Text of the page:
DogDay is one of those old first-person 3D point & clicks for the PC. Released in 1996, it's one of only two games developed by a 9 member Australian studio known as Asylum, sometimes also called "Eyst". Its publishers are as obscure as it gets: Impact Interactive Publishing (USA), Bomico Entertainment Software (Germany) and Hyper Force (Netherlands) are nowhere to be found. In 2000, after the release of their last game, some RTS named Wartorn, Asylum seems to have just vanished into thin air. As you can see, this is one nice specimen of a lost game nobody remembers! Nevertheless, it was ported on the PlayStation in late 1998 by an ASCII-owned studio, Something Good, and it was released... only in Japan.
The game was retitled Curiosity kills the cat? in the process, and an official guide (which is probably impossible to find nowadays) was even marketed as well... But nope, I have absolutely NO idea why they would localize this game for Japan! I mean, sure, other games like Zork I did see the Japan-exclusive release for the PlayStation as well, but it's a cult classic, it makes sense to at least try to introduce it to the Japanese market. But DogDay? Nobody in Japan has ever heard of this game, and nor has anyone in the rest of the world either, for that matter.
Like a lot of these point & clicks back then, the game just throws you in without any clue of what's going on apart from a weird cutscene - the game doesn't feature any dialogue, so it doesn't help. You thus need to look at the booklet to understand a bit of the background. Here it goes: the game is a dystopic tale featuring anthropomorphic animals as characters. However, in contrast with most adventure game dystopias of the time, the story doesn't take place in the future, but in a contemporary environment. The grey quarters of a tumbledown town operated by an authoritarian and corrupt government where someone called Chegga rules as the supreme leader. Of course, any disturbance to public order which is perceived by the authorities is serverly punished; forced disparity is rife and the state-controlled media obviously repeats nothing but official versions of the facts. You assume the role of a dog who seems to live nearby and has just escaped an assasination attempt at the hands of the Cheggist security forces. Luckily, an underground subversive group called the CATS (Coalition Against Totalitarian Society) is set on overthrowing Chegga's regime. Your objective is to get hold of high-profile information compromising the government, and make sure it gets in the hands of the CATS.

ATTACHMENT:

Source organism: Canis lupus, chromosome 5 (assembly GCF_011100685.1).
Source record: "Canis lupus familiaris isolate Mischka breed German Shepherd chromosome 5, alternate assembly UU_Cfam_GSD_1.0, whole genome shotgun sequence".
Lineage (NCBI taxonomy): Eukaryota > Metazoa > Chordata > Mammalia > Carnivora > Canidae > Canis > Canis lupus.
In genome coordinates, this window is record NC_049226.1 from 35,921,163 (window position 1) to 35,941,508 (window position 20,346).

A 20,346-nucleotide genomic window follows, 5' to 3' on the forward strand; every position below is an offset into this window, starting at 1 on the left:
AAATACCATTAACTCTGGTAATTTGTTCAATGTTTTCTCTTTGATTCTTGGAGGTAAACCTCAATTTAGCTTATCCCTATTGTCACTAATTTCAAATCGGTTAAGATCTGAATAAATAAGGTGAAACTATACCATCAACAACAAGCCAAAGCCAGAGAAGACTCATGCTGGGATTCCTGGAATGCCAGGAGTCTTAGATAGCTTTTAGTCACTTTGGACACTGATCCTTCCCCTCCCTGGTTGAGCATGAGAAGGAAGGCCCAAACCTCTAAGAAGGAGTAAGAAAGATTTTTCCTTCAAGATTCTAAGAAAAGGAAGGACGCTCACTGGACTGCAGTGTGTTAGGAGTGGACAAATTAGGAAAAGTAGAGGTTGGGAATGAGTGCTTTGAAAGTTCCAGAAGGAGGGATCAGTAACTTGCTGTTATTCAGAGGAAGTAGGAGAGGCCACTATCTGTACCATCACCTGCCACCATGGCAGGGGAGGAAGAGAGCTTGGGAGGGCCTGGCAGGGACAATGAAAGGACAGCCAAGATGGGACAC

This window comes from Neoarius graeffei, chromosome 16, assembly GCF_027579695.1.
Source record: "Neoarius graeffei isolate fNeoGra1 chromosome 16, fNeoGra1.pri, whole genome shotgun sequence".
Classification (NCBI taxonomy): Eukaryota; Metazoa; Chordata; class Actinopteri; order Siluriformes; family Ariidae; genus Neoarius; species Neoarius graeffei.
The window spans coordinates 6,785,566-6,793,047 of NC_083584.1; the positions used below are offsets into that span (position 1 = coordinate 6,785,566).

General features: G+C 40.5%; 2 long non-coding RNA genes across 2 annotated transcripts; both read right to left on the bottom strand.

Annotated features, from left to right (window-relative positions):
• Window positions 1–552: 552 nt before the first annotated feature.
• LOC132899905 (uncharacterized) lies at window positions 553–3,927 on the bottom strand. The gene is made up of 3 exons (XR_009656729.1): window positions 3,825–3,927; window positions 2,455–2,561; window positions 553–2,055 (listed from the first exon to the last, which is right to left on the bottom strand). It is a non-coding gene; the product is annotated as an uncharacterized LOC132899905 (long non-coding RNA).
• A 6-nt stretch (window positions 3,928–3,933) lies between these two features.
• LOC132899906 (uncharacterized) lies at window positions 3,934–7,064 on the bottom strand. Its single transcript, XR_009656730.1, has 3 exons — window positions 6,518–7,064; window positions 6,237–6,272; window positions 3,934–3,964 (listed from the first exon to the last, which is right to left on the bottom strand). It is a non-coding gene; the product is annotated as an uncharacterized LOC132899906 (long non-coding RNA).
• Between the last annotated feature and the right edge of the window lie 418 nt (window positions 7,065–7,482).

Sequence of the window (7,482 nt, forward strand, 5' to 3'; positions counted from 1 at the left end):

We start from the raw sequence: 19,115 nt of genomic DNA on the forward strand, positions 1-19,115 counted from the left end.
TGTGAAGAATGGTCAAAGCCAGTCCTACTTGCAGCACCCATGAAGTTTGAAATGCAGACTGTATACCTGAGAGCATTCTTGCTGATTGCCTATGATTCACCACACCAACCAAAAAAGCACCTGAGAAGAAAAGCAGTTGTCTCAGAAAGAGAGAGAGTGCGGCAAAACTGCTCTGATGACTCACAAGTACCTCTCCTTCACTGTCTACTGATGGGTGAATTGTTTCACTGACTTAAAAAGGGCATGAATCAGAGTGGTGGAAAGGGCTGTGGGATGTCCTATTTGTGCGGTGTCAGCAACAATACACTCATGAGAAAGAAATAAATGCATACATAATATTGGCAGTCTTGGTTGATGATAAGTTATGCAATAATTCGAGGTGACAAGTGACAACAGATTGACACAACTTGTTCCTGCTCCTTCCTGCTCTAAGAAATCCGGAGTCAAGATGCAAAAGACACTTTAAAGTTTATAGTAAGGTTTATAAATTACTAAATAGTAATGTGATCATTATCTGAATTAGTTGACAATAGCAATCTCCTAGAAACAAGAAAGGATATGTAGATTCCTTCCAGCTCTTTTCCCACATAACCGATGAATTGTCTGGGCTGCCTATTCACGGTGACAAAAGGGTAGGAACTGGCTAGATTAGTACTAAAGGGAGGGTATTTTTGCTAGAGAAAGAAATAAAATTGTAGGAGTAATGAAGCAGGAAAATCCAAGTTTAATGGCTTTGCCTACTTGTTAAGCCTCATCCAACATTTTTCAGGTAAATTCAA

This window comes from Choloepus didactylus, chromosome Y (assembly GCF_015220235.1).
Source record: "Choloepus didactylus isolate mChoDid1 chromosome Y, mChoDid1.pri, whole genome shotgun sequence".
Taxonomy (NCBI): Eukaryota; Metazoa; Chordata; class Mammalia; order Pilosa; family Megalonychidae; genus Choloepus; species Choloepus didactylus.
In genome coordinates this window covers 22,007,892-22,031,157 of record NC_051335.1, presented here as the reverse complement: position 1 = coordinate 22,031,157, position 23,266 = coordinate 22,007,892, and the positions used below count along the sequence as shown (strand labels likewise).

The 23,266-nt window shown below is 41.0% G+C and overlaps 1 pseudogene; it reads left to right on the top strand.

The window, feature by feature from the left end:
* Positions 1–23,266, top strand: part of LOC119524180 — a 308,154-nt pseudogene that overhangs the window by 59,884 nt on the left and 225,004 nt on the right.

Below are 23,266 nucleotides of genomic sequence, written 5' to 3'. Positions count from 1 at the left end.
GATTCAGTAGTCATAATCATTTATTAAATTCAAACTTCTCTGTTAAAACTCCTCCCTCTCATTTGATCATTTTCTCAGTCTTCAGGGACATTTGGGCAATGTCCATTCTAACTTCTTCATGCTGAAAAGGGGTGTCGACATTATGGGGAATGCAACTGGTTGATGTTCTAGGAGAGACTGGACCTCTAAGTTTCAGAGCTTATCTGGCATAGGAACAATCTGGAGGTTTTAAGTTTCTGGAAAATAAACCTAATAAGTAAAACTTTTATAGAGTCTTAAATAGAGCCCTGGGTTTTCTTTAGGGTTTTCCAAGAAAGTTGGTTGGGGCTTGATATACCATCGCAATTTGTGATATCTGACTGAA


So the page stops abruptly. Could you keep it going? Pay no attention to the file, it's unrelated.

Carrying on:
So you start the game without any kind of explanation, in the middle of the pad you've just found shelter in. Gameplay is no problem though, as it's the classic style of the genre: one click will focus on a part of the environment, activate a mechanism or pick up an item - an item that, once in your inventory, can be used through drag'n'drop. Nothing new here. As items aren't too hard to find, you'll get out of the room pretty quick. Saving and loading your games is done through a right-click contextual menu. Moving around is nothing unusual either. Just spin around and click wherever you want to go, and you'll walk there if it's possible. However, you may often click "too far" from where you actually wanted to go, and your character will go past where you thought he would stop. It's nothing one can't bear but it can get annoying, especially if you cross the street by mistake; this indeed is an infraction according to the Chegga government's laws and it will land you straight in jail.